They have basically followed two very different formats: MOOCs and courses similar in spirit to the AI-Stanford course.
In this post I analyze the behavior (both in number and pattern), for both types of the massive courses, of what are described in the research literature  as lurker participants (see Rita Kop, 2011).
MOOCs represent an emerging methodology of online teaching with a structure inspired by the philosophy of connectivism. During the last years they  have been carried out with great success. Examples are CCK08, PLENK2010, MobiMOOC (2011), EduMOOC (2011), Change11, and LAK12. Their implementation requires conceptual changes in perspective from both “facilitators” (tutors) and learners.
These courses can be classified within the connectivist pedagogy (Dron and Anderson 2011, see also a previous post).

Figure 1 (extracted using google analytics to the home page of EduMOOC 2011) represents a typical behavior pattern of those participating in a MOOC. A big number register (2700 in this case) but after a few weeks the active participants reduce to less than 100. Activities like online meetings do not register more than a few tens. Participation in surveys is also small.
Figure 1. shows the number of visits from new visitors (dots) and returning visitors (squares) as defined in the Google Analytics analysis of  the main web site in EduMOOC for the period extending a week before the start until one week after.

Then an important question emerges: have more than 90% of registered participants dropped the course?
Lurker is a term used to define a participant that just follows the course, looks at the recordings, and browses the available course resources. He is mostly behind the scenes waiting for some interesting event as can be seen in Figure 1 and quantified in Table 1. A successful blog post or a particular debate posted to the Google group mailing list may obtain responses that could be 50% of those registered.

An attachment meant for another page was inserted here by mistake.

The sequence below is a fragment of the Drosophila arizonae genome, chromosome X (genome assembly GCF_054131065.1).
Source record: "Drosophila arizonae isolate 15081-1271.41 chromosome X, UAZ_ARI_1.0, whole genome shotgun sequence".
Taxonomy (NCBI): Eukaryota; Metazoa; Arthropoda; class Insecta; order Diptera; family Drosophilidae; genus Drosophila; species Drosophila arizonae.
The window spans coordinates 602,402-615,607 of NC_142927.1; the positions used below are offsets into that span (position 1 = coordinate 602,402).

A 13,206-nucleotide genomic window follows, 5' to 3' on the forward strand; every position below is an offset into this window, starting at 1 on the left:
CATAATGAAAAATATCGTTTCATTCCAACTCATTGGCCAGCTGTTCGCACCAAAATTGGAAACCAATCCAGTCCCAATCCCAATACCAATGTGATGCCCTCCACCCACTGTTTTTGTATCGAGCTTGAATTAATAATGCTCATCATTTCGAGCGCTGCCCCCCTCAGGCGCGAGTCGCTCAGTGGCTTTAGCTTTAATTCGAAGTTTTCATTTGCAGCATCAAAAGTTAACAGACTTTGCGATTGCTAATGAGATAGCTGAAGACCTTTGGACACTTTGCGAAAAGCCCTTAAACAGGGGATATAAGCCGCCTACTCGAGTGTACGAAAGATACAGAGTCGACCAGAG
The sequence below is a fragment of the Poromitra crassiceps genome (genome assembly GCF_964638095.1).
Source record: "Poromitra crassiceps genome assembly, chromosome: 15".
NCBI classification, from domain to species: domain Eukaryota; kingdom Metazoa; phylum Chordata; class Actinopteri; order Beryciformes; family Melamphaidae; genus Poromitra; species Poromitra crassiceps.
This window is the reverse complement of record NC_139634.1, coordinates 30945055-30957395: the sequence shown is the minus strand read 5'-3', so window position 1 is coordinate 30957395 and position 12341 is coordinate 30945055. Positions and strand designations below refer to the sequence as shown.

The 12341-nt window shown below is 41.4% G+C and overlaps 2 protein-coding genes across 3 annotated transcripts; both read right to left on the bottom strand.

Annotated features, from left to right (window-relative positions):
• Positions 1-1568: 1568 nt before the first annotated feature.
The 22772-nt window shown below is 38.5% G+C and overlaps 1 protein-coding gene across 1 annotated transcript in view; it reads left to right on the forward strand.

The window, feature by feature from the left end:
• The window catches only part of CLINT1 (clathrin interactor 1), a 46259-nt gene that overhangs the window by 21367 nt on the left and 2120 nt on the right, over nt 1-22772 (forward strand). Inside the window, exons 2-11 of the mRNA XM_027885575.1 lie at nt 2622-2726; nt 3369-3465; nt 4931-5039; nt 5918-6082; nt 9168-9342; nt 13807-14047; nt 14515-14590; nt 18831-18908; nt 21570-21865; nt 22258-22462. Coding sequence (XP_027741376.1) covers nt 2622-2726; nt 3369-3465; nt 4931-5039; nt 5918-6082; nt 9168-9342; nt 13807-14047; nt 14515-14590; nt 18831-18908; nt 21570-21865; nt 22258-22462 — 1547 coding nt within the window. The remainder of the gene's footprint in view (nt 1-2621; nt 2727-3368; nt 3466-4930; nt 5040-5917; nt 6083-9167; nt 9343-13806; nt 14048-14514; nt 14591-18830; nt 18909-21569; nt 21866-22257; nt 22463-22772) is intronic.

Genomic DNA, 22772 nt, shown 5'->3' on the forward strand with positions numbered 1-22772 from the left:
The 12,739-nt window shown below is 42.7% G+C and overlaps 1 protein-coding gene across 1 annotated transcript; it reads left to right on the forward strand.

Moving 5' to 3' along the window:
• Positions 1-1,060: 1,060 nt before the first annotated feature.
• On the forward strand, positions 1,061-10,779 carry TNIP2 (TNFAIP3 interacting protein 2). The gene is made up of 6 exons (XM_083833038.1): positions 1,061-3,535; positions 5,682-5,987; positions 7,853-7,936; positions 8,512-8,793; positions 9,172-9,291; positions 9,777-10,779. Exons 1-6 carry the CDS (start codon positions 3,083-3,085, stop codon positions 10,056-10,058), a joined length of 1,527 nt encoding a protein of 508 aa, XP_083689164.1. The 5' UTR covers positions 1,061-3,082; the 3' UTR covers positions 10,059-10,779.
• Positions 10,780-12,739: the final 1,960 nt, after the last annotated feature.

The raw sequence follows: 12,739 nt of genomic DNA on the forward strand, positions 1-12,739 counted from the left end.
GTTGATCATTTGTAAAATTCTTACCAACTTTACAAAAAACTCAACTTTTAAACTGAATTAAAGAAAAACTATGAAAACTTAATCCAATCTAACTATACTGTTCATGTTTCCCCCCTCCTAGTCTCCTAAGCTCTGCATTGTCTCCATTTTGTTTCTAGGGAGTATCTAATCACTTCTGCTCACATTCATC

Table 1. shows the number of new and returning  daily visitors to EduMOOCs main web page. W0 is the week before the start and W8 the ending week. Thursday was chosen as the sampling day. The total number of unique visitors during the 8 weeks was around 10.000.

The AI-Stanford like courses and
The 2011 AI-Stanford class on Artificial Intelligence taught by Sebastian Thrun and Peter Norvig was also a massive open online course with 160,000 registered enrollees of which 20,000 completed all coursework. It was offered free and online to students worldwide from October 10th to December 18th 2011. A very similar pattern is followed by courses released and still in progress by
The Ai-stanford course included feedback on progress and a statement of accomplishment. The curriculum drew from that used in Stanford's introductory Artificial Intelligence course. The instructors offered similar materials, assignments, and exams.

These course can be classified within the cognitive-behaviorist pedagogy

Figure 2 shows the number of participants through the duration of the AI-course course expressed as daily reach (analytics extracted using A huge peak surges to nearly 100.000 (the daily reach of around October 10th (the beginning of the course). Very rapidly it stabilized at 25.000 active participants. The smaller peaks are linked to the weekly obligatory exams. Practically no lurkers participate and the change from 160.000 to 25.000 simply represents dropouts. 

Figure 2. Number of active participants in the Stanford AI-class.

Two very different course formats.

From previous studies it has become evident (George Siemmens 2012) that we are in the presence of different formats:

  • the AI-Stanford participants have totally different learners goals and preparation than those in MOOCs.
  • there exists a very different nature of the subjects studied: engineering  and  educational theory.
  • the AI-Stanford course falls into the cognitive-behaviorist pedagogy category and the MOOCs  into the connectivist.
The retention and lurker behavior described above adds another differentiation to the previous list.

tag for: #lak12 and #change11